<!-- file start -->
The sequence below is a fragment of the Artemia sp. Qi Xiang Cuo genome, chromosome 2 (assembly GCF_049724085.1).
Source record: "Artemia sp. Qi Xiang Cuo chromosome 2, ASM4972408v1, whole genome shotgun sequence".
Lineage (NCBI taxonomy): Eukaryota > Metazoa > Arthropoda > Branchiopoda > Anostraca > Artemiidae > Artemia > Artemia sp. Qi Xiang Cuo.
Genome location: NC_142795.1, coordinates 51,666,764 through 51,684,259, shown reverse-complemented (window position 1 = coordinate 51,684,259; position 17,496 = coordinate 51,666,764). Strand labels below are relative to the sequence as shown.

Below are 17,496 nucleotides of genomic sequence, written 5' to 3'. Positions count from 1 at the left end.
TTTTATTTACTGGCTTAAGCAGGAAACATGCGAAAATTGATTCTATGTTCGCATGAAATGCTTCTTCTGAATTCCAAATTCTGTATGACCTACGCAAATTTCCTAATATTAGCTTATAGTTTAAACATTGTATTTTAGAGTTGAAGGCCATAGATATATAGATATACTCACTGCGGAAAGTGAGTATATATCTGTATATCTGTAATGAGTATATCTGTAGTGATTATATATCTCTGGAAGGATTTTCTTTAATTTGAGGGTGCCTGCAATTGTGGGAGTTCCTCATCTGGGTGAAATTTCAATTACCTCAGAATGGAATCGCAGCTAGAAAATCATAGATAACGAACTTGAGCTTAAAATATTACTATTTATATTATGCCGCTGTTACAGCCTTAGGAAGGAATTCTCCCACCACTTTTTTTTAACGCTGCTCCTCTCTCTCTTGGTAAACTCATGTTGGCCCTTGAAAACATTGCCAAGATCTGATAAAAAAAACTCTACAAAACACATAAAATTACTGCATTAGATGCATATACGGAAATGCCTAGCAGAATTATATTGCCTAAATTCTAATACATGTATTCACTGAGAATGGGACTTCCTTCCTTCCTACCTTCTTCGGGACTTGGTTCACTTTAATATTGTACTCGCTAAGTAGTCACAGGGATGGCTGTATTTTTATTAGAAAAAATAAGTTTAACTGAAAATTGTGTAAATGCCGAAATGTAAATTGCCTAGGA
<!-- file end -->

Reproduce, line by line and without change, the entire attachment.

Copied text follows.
The sequence below is a fragment of the Artemia sp. Qi Xiang Cuo genome, chromosome 2 (assembly GCF_049724085.1).
Source record: "Artemia sp. Qi Xiang Cuo chromosome 2, ASM4972408v1, whole genome shotgun sequence".
Lineage (NCBI taxonomy): Eukaryota > Metazoa > Arthropoda > Branchiopoda > Anostraca > Artemiidae > Artemia > Artemia sp. Qi Xiang Cuo.
Genome location: NC_142795.1, coordinates 51,666,764 through 51,684,259, shown reverse-complemented (window position 1 = coordinate 51,684,259; position 17,496 = coordinate 51,666,764). Strand labels below are relative to the sequence as shown.

Below are 17,496 nucleotides of genomic sequence, written 5' to 3'. Positions count from 1 at the left end.
TTTTATTTACTGGCTTAAGCAGGAAACATGCGAAAATTGATTCTATGTTCGCATGAAATGCTTCTTCTGAATTCCAAATTCTGTATGACCTACGCAAATTTCCTAATATTAGCTTATAGTTTAAACATTGTATTTTAGAGTTGAAGGCCATAGATATATAGATATACTCACTGCGGAAAGTGAGTATATATCTGTATATCTGTAATGAGTATATCTGTAGTGATTATATATCTCTGGAAGGATTTTCTTTAATTTGAGGGTGCCTGCAATTGTGGGAGTTCCTCATCTGGGTGAAATTTCAATTACCTCAGAATGGAATCGCAGCTAGAAAATCATAGATAACGAACTTGAGCTTAAAATATTACTATTTATATTATGCCGCTGTTACAGCCTTAGGAAGGAATTCTCCCACCACTTTTTTTTAACGCTGCTCCTCTCTCTCTTGGTAAACTCATGTTGGCCCTTGAAAACATTGCCAAGATCTGATAAAAAAAACTCTACAAAACACATAAAATTACTGCATTAGATGCATATACGGAAATGCCTAGCAGAATTATATTGCCTAAATTCTAATACATGTATTCACTGAGAATGGGACTTCCTTCCTTCCTACCTTCTTCGGGACTTGGTTCACTTTAATATTGTACTCGCTAAGTAGTCACAGGGATGGCTGTATTTTTATTAGAAAAAATAAGTTTAACTGAAAATTGTGTAAATGCCGAAATGTAAATTGCCTAGGA